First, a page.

The blogosphere loves Sam Roudman's article in the New Republic on the Bank of America building, Bank of America's Toxic Tower: New York's "greenest" skyscaper is actually its biggest energy hog. There is a certain amount of schadenfreude in the air, to see what was called "The World's Greenest Skyscraper" taken down a notch.
I thought he was a bit harsh, and said so in my post LEED-bashing: Is the Bank of America Building really a "toxic tower"? I thought it was unfair to blame LEED and the architect for the fact that the tenant has packed the floors with computer-toting traders.
Now in Metropolis, Roudman responds to my post with The Debate on the Bank of America Tower Continues. His last paragraph concludes with a sentence that I highlight because I agree with every word:
Alter’s post accuses me of “green-bashing.” But I don’t attack the Bank of America Tower because I think green building is laughable, but because I think it’s very, very important. Climate change demands society change the built environment, and probably the entire building economy. LEED has done wonders to attract attention to the importance of green building, but we’re too deep in the game to accept claims, and not demand results.
He's absolutely right, we need to demand results. The problem is that the building's energy consumption per square foot doesn't tell you very much, and is only one metric of many. It does not account for the energy density of the use, as Robert Watson, one of the founders of LEED has noted regarding Roudman's comparison to the Empire State building.
First, to compare the BoA building to the Empire State building is stupid. Sort of like comparing Michael Phelps' food consumption with an 'average' person of similar size. Like Phelps and an average person, activities of ESB and the BoA building are totally different. Trading floors, which are more like data centers, are much more energy intensive than the more typical kind of office activity going on in ESB and take up almost 1/3 of the BOA building and, no, they are not going to be located in Timbuktu.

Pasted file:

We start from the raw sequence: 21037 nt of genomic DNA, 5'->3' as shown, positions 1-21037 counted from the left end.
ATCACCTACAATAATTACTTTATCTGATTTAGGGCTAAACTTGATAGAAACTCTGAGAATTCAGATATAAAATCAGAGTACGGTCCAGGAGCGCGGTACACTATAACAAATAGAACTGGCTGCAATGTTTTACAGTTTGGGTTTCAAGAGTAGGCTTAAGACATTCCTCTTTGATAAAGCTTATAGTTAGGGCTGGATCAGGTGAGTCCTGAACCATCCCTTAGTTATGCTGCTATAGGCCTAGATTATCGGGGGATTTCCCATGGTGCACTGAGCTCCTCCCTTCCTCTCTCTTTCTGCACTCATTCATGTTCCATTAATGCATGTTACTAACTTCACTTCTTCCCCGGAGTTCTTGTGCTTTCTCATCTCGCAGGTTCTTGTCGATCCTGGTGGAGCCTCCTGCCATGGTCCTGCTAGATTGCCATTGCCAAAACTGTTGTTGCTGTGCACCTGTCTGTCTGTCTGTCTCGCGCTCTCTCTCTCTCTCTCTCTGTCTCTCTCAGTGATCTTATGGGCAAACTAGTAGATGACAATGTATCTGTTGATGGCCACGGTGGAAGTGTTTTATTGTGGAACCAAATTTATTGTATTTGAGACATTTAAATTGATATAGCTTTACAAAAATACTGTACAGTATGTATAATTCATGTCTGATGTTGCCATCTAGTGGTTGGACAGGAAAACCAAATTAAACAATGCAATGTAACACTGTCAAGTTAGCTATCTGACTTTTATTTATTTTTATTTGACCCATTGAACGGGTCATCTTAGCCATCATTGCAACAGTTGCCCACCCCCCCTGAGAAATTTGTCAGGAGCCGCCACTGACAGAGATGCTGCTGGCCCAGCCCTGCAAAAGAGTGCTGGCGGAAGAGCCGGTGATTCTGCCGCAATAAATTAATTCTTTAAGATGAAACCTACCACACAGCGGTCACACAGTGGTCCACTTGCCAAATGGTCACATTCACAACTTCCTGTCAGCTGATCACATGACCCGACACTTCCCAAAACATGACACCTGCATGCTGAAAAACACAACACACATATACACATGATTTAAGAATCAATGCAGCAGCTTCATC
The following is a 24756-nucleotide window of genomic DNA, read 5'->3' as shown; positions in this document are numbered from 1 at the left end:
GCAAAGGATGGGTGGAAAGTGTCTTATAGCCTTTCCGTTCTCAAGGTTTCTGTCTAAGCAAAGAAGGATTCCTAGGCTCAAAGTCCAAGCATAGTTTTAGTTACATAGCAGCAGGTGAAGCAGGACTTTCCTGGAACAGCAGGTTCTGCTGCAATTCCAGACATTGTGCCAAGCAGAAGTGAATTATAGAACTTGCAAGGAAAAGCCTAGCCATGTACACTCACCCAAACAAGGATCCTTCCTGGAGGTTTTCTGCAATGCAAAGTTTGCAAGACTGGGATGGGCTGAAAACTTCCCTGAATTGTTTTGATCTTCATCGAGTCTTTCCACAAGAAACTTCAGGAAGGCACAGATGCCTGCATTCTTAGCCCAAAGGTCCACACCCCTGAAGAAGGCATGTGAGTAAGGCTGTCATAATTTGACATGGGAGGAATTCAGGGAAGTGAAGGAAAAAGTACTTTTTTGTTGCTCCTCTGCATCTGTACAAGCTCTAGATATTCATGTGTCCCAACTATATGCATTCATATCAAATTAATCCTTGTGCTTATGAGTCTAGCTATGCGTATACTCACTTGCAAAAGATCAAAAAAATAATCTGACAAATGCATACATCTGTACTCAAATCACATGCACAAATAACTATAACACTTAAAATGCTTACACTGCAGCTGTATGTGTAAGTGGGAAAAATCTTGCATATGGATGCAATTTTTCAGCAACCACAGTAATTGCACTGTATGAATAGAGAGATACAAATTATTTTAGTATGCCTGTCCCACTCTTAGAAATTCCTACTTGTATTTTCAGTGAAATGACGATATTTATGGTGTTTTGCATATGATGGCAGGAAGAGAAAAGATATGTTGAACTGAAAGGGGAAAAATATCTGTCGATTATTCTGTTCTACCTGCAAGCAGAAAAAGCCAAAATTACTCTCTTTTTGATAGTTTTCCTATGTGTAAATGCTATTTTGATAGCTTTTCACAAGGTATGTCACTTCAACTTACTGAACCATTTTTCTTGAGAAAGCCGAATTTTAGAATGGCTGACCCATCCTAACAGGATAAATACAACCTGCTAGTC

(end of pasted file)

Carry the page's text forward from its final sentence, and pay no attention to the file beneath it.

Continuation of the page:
The LEED Core and Shell certification
Finally, and critically, the Bank of America was certified under the LEED program for "Core and Shell". The USGBC describes this:
We recognize the unique nature of the speculative development market, where project teams don’t control all aspects of the entire building’s design and construction. Depending on how a project is structured, a developer's influence can vary significantly from project to project. LEED for Core & Shell acknowledges this and can be adapted to a variety of project types.
LEED for Core & Shell can be used for projects where the developer controls the design and construction of the entire core and shell base building (e.g., mechanical, electrical, plumbing, and fire protection systems) but has no control over the design and construction of the tenant fit-out. Projects could include a commercial or medical office building, retail center, warehouse, or lab facility.
You could just end the discussion right there; the LEED certification has absolutely nothing to do with what is going on inside. Perhaps LEED can be accused of setting up a program that oversells the wrapper while ignoring the contents; it is probably confusing to the public since it covers such a small proportion of the building. The Developer, Douglas Durst, also defends the building in the Commercial Observer and alludes to this.
“While there are problems with LEED that are being corrected in the next version, [this] is not one of them,” Mr. Durst wrote. “The base building and tenant operations are two distinct issues.”
“Plus, saving 10 million gallons of water each year is not an ‘easy’ task,” he added. “The Empire State [Building] uses less energy because it has substantial vacancies.”
“Finally, it is the concentration of energy intensive use that allows 1 Bryant Park to be so efficient,” Mr. Durst stated. “The building manufactures 80 percent of the energy it consumes in a co-generation plant in a process that is twice as efficient as utility generated electricity.”
The New York City monitoring program is useful and no doubt the result is disheartening for the architect and the developer, but to a large extent it is beyond their control.
What they can control are those other aspects to LEED certification, including water, energy sources, air quality, and yes, the damn bike racks. You can't condemn such a project on the basis of one datapoint. It's a lot more complicated.
This post has been edited for brevity.